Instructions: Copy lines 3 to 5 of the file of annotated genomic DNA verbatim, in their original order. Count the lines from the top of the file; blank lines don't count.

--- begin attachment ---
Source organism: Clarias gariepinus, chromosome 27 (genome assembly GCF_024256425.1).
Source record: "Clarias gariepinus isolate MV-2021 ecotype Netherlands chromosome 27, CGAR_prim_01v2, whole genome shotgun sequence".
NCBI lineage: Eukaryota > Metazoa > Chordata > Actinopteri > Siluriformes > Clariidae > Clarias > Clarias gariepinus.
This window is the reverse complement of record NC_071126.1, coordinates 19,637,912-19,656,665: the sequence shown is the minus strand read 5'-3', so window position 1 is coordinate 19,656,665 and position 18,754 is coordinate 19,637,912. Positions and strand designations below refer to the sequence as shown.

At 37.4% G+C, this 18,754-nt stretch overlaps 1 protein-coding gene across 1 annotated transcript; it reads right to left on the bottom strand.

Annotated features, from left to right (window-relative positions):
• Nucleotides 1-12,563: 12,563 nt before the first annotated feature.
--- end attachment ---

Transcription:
NCBI lineage: Eukaryota > Metazoa > Chordata > Actinopteri > Siluriformes > Clariidae > Clarias > Clarias gariepinus.
This window is the reverse complement of record NC_071126.1, coordinates 19,637,912-19,656,665: the sequence shown is the minus strand read 5'-3', so window position 1 is coordinate 19,656,665 and position 18,754 is coordinate 19,637,912. Positions and strand designations below refer to the sequence as shown.

At 37.4% G+C, this 18,754-nt stretch overlaps 1 protein-coding gene across 1 annotated transcript; it reads right to left on the bottom strand.